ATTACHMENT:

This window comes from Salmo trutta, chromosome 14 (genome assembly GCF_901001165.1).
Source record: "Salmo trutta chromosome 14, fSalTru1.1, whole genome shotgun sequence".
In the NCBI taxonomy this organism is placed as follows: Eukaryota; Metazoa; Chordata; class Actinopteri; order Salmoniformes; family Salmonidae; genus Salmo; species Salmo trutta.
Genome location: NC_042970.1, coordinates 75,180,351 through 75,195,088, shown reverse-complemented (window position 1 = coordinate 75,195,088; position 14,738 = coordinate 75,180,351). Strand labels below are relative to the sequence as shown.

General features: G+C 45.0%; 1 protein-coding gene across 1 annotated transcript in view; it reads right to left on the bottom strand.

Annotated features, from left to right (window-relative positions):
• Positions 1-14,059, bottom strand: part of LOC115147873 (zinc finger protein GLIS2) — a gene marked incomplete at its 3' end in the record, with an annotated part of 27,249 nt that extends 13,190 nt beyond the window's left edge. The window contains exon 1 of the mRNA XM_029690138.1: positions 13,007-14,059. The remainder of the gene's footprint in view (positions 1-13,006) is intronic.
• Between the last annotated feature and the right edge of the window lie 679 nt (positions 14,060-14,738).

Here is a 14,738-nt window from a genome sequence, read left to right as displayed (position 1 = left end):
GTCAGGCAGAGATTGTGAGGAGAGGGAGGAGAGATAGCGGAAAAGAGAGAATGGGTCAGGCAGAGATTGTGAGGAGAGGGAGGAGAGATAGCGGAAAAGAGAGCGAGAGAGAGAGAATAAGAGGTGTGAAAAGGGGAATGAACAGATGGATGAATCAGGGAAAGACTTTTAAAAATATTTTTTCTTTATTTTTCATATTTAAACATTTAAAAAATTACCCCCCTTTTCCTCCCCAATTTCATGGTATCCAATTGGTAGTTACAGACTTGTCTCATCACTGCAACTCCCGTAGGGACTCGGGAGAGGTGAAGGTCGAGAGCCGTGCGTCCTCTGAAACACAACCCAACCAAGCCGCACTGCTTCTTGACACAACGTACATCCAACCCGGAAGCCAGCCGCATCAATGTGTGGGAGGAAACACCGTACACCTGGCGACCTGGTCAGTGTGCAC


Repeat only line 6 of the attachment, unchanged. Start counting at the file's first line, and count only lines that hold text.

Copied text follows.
Annotated features, from left to right (window-relative positions):